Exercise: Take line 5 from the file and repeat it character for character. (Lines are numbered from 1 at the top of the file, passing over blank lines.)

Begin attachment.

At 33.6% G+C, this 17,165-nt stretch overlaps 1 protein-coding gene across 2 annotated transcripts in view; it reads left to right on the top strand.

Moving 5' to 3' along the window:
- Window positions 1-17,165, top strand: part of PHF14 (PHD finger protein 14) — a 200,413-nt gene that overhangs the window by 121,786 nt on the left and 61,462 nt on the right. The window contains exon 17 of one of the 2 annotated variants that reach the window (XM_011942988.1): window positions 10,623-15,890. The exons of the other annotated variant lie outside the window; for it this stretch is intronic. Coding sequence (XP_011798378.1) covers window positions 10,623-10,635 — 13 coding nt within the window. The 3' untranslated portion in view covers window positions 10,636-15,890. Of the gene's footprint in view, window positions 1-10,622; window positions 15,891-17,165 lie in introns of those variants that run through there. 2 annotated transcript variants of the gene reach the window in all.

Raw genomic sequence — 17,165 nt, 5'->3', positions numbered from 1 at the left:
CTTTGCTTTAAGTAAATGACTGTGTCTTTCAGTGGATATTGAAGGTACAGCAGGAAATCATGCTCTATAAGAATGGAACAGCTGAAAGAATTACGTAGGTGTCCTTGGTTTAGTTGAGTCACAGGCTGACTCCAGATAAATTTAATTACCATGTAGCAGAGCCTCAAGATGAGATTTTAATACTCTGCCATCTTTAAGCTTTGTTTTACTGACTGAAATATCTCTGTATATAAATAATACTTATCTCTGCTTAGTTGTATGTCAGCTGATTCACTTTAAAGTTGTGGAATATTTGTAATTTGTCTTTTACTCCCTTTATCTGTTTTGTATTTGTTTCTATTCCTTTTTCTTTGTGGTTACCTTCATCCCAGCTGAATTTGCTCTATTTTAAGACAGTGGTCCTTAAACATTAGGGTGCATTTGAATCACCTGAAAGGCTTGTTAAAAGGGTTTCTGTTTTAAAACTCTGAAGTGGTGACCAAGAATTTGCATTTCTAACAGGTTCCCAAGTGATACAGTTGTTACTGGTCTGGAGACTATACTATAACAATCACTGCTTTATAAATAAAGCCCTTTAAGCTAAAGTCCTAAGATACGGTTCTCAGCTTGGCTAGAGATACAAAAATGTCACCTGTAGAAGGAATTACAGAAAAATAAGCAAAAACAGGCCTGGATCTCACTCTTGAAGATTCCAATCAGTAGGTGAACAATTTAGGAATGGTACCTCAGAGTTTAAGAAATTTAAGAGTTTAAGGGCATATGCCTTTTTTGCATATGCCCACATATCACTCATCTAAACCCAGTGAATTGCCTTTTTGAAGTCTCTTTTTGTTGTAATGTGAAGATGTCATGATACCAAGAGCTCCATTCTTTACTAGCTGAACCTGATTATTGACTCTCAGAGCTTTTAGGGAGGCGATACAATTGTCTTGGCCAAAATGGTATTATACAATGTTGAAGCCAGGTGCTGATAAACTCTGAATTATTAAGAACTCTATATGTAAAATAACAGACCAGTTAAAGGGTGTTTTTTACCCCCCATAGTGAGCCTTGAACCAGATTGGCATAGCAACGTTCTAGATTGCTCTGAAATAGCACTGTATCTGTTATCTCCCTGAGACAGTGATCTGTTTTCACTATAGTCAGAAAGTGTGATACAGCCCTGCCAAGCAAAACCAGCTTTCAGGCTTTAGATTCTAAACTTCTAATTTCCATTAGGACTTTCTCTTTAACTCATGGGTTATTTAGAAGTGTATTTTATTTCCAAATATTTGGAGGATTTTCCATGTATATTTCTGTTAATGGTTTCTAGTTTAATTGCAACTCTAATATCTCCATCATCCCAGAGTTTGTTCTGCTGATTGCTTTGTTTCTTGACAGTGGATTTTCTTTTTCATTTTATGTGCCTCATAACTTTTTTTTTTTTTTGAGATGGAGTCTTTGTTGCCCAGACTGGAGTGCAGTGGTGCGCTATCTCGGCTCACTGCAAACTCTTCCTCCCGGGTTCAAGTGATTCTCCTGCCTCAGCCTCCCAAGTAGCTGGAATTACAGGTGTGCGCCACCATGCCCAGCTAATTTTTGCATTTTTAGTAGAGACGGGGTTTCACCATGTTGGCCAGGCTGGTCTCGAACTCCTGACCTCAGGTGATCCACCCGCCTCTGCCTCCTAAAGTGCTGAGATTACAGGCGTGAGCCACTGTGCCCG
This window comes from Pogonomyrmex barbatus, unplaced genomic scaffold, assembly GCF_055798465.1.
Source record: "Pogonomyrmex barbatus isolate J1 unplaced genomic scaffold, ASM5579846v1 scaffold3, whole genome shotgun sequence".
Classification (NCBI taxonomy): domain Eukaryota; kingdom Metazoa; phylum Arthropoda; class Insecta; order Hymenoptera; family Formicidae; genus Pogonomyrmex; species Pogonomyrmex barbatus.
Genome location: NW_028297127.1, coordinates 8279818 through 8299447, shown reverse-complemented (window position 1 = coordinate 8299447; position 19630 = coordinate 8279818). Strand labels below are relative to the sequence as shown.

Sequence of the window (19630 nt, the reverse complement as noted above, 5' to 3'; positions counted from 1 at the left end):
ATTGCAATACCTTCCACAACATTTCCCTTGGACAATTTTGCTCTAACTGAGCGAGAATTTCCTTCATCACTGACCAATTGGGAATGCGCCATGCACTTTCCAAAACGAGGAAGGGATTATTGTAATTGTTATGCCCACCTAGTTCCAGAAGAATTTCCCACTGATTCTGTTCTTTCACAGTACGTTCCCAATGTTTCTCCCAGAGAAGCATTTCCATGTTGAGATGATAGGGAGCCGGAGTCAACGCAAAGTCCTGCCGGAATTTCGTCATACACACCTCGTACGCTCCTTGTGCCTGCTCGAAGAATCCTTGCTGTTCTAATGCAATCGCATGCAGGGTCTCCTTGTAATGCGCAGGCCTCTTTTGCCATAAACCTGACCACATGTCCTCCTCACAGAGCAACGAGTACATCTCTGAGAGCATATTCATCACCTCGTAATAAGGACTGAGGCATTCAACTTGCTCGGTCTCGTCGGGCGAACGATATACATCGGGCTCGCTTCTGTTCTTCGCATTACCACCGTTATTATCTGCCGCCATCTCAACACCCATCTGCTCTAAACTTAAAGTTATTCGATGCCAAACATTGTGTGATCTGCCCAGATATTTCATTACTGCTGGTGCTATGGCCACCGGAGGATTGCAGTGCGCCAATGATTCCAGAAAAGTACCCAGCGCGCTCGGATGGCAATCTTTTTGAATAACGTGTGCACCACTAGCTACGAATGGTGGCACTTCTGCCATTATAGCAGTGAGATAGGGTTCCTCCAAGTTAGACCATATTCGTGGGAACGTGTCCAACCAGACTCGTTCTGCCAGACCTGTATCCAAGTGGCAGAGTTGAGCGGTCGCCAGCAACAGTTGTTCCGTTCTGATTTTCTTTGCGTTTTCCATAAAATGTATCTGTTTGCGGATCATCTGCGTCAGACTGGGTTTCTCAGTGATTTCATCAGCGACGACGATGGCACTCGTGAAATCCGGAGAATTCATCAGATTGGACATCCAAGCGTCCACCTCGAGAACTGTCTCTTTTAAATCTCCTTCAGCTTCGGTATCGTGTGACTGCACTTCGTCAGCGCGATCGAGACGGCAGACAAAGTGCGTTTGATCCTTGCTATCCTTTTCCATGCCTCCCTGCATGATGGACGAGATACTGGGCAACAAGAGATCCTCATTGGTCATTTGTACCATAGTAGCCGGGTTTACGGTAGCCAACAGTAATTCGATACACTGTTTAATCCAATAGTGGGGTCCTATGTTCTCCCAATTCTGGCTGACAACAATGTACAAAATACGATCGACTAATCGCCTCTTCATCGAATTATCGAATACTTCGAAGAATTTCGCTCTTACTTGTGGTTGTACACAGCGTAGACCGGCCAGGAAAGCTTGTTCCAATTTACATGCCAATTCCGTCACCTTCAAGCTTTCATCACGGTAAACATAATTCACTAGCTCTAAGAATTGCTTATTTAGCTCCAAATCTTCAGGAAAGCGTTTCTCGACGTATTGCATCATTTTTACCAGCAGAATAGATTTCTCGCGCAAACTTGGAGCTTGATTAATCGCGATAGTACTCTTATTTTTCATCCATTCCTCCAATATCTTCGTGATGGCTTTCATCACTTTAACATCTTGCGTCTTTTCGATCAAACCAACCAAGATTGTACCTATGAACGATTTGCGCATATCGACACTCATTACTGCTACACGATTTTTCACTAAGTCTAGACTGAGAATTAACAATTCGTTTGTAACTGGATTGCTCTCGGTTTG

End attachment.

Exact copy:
CTTTGCTTTAAGTAAATGACTGTGTCTTTCAGTGGATATTGAAGGTACAGCAGGAAATCATGCTCTATAAGAATGGAACAGCTGAAAGAATTACGTAGGTGTCCTTGGTTTAGTTGAGTCACAGGCTGACTCCAGATAAATTTAATTACCATGTAGCAGAGCCTCAAGATGAGATTTTAATACTCTGCCATCTTTAAGCTTTGTTTTACTGACTGAAATATCTCTGTATATAAATAATACTTATCTCTGCTTAGTTGTATGTCAGCTGATTCACTTTAAAGTTGTGGAATATTTGTAATTTGTCTTTTACTCCCTTTATCTGTTTTGTATTTGTTTCTATTCCTTTTTCTTTGTGGTTACCTTCATCCCAGCTGAATTTGCTCTATTTTAAGACAGTGGTCCTTAAACATTAGGGTGCATTTGAATCACCTGAAAGGCTTGTTAAAAGGGTTTCTGTTTTAAAACTCTGAAGTGGTGACCAAGAATTTGCATTTCTAACAGGTTCCCAAGTGATACAGTTGTTACTGGTCTGGAGACTATACTATAACAATCACTGCTTTATAAATAAAGCCCTTTAAGCTAAAGTCCTAAGATACGGTTCTCAGCTTGGCTAGAGATACAAAAATGTCACCTGTAGAAGGAATTACAGAAAAATAAGCAAAAACAGGCCTGGATCTCACTCTTGAAGATTCCAATCAGTAGGTGAACAATTTAGGAATGGTACCTCAGAGTTTAAGAAATTTAAGAGTTTAAGGGCATATGCCTTTTTTGCATATGCCCACATATCACTCATCTAAACCCAGTGAATTGCCTTTTTGAAGTCTCTTTTTGTTGTAATGTGAAGATGTCATGATACCAAGAGCTCCATTCTTTACTAGCTGAACCTGATTATTGACTCTCAGAGCTTTTAGGGAGGCGATACAATTGTCTTGGCCAAAATGGTATTATACAATGTTGAAGCCAGGTGCTGATAAACTCTGAATTATTAAGAACTCTATATGTAAAATAACAGACCAGTTAAAGGGTGTTTTTTACCCCCCATAGTGAGCCTTGAACCAGATTGGCATAGCAACGTTCTAGATTGCTCTGAAATAGCACTGTATCTGTTATCTCCCTGAGACAGTGATCTGTTTTCACTATAGTCAGAAAGTGTGATACAGCCCTGCCAAGCAAAACCAGCTTTCAGGCTTTAGATTCTAAACTTCTAATTTCCATTAGGACTTTCTCTTTAACTCATGGGTTATTTAGAAGTGTATTTTATTTCCAAATATTTGGAGGATTTTCCATGTATATTTCTGTTAATGGTTTCTAGTTTAATTGCAACTCTAATATCTCCATCATCCCAGAGTTTGTTCTGCTGATTGCTTTGTTTCTTGACAGTGGATTTTCTTTTTCATTTTATGTGCCTCATAACTTTTTTTTTTTTTTGAGATGGAGTCTTTGTTGCCCAGACTGGAGTGCAGTGGTGCGCTATCTCGGCTCACTGCAAACTCTTCCTCCCGGGTTCAAGTGATTCTCCTGCCTCAGCCTCCCAAGTAGCTGGAATTACAGGTGTGCGCCACCATGCCCAGCTAATTTTTGCATTTTTAGTAGAGACGGGGTTTCACCATGTTGGCCAGGCTGGTCTCGAACTCCTGACCTCAGGTGATCCACCCGCCTCTGCCTCCTAAAGTGCTGAGATTACAGGCGTGAGCCACTGTGCCCG